9. 9. Buddhism Xuanzang – Buddhist monk from China Travels to India c. 645 CE Brings back many Buddhist texts Forms many monasteries New sects emerge – including Chan (Zen)  Focused on meditation to reach nirvana Monasteries and temples often have economic focus  Operate mills and oil presses  Perform banking services  Owned a lot of land (and wealthy patrons would list their land as belonging to the monastery to avoid state taxes)  Much temple wealth went to the arts
  10. 10. Anti-Buddhist Backlash Daoist and Confucians feel threatened State does too – Buddhist monastic establishment poses a fundamental economic challenge to imperial order Wuzong (841-847) lashes out  Open persecution  Thousands of monasteries and shrines destroyed  Hundreds of thousands of monks and nuns flee/return to civilian lives  Slaves and peasants of Buddhist lands are forced out to work the lands and are subject to taxation again  Hatred doesn’t last, but the Buddhists definitely took a hit
  11. 11. Bye-bye Tang, Hello Song Tang dynasty weakens, corruption, drought, high taxes, famine, rebellions, etc; Tangs are overthrown in 907. 960 – three major states emerge  The Liao Empire – Khitan people, Mongol relatives  The Xi Xia (Tanggut) Empire – Minyak people, W China, had connections to the former Tang  The Song Empire – 960 military commander Emperor Taizu reunites much of China (never quite as strong as the Tang Empire though)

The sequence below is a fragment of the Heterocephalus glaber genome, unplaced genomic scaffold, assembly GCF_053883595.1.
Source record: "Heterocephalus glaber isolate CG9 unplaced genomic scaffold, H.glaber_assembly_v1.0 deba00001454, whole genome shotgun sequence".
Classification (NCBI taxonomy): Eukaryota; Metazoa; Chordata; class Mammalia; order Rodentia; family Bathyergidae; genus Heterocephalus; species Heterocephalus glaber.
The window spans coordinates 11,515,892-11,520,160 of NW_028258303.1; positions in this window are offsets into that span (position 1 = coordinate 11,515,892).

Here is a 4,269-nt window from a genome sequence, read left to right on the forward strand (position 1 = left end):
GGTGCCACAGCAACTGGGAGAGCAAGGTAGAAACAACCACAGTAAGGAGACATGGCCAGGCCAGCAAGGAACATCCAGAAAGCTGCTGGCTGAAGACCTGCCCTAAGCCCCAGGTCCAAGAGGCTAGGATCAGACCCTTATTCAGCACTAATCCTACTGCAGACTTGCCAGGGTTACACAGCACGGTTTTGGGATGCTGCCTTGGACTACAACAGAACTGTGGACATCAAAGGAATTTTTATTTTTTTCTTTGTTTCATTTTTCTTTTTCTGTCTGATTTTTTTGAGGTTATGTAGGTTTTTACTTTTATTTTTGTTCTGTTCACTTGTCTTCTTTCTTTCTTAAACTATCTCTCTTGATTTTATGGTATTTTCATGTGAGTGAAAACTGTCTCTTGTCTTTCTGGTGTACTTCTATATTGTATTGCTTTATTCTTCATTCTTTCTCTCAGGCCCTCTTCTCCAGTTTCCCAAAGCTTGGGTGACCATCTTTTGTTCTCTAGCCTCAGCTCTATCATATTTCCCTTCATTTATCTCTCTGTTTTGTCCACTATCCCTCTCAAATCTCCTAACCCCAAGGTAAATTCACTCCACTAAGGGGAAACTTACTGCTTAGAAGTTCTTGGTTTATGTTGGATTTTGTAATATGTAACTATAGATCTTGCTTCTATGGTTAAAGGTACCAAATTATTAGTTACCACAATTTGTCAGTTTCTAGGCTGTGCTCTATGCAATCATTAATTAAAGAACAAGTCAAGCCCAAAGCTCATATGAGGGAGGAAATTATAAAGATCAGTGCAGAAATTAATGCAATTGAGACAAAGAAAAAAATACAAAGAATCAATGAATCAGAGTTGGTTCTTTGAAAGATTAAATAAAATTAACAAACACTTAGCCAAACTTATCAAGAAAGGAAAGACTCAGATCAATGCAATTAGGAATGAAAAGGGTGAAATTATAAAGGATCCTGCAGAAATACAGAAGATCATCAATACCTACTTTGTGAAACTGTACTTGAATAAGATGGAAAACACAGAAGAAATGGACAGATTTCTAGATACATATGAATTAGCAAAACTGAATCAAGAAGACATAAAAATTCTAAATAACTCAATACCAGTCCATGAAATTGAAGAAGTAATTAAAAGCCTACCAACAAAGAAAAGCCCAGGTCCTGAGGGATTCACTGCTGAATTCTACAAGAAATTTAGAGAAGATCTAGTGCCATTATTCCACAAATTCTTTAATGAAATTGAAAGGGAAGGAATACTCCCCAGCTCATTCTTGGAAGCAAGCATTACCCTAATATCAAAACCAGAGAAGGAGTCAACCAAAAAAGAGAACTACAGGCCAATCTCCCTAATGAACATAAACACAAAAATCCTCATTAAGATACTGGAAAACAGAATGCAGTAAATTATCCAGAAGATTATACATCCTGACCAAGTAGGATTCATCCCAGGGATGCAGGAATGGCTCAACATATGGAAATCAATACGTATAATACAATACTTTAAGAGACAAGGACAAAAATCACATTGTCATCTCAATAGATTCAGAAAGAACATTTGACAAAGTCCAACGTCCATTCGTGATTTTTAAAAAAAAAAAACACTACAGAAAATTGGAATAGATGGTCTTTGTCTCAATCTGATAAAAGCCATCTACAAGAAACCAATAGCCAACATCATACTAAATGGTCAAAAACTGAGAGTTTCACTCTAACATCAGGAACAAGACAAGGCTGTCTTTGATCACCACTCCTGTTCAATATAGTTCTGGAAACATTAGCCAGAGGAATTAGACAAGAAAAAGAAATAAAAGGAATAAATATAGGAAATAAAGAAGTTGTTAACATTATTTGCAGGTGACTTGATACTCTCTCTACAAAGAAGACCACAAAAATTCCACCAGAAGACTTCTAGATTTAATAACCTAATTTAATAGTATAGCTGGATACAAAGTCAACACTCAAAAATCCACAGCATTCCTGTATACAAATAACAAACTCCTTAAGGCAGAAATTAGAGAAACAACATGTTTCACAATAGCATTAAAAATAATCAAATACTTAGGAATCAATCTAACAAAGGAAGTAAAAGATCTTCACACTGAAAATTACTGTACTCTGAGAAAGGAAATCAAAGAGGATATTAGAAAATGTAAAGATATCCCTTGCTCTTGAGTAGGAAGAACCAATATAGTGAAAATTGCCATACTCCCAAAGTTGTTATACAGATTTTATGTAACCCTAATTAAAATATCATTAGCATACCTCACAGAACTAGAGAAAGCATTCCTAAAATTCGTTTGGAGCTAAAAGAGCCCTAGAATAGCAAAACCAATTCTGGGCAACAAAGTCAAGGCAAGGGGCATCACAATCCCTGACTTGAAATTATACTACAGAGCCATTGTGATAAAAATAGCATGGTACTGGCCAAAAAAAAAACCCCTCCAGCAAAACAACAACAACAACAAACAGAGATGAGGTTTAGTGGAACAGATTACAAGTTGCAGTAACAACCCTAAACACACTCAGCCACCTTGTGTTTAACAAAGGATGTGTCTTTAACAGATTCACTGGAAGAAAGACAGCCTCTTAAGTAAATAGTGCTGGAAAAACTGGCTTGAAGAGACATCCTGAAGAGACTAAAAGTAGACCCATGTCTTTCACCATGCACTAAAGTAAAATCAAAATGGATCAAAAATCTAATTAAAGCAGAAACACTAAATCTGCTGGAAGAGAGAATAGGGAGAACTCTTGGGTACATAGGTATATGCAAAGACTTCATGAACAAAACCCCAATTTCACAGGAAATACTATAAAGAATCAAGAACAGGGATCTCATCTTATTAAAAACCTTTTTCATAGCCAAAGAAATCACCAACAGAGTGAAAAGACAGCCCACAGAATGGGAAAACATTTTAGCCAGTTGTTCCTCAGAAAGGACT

12. 12. The Song Empire  Does unify China  Run-ins with the Liao (Song pay tributes to protect themselves  Jurchens destroy the Liao capital in Mongolia  Proclaim Jin empire  Continue exacting tribute from the Song, take portions of their land, force Song to relocate their capital from Kaifeng to Hangzhou  Song dynasty – controls China for 316 (longer than Tang), but controls less land  960-1127 – “Northern Song”  1127-1279 – “Southern Song”
  13. 13. Political Developments The Tang fell because…  regional military commanders became independent rulers who raised their own armies and collected their own taxes Song – make the military subordinate to the civil administrators of the scholar-gentry class  Only civil officials can be governors  Rotate military commanders from region to region  Does it work? The Song’s have control, but their military is much weaker  Scholar bureaucrats actually leading Song armies in the field sometimes (have hardly any military training)
  14. 14. Challenges with Bureaucracy Now for the district, provincial and imperial level Standards adjusted (increases pass rate) Growing bureaucracy = stressed imperial treasury  Emperors try to raise taxes  Peasants revolt  More military needed to make peasants hush  More imperial debt.
  15. 15. Industry and Production Papermaking Salt and Tea Deforestation, turn to other sources – coal! Master the ability to use coal to smelt iron, even develop steel  Most advanced iron industry in the world  Swords, armor, arrow tips, tools for farmers and craftsmen, stoves, nails, needles, chains for suspension bridges, drill bits to make wells Gunpowder Wooden blocks to print entire pages Begin working on moveable type systems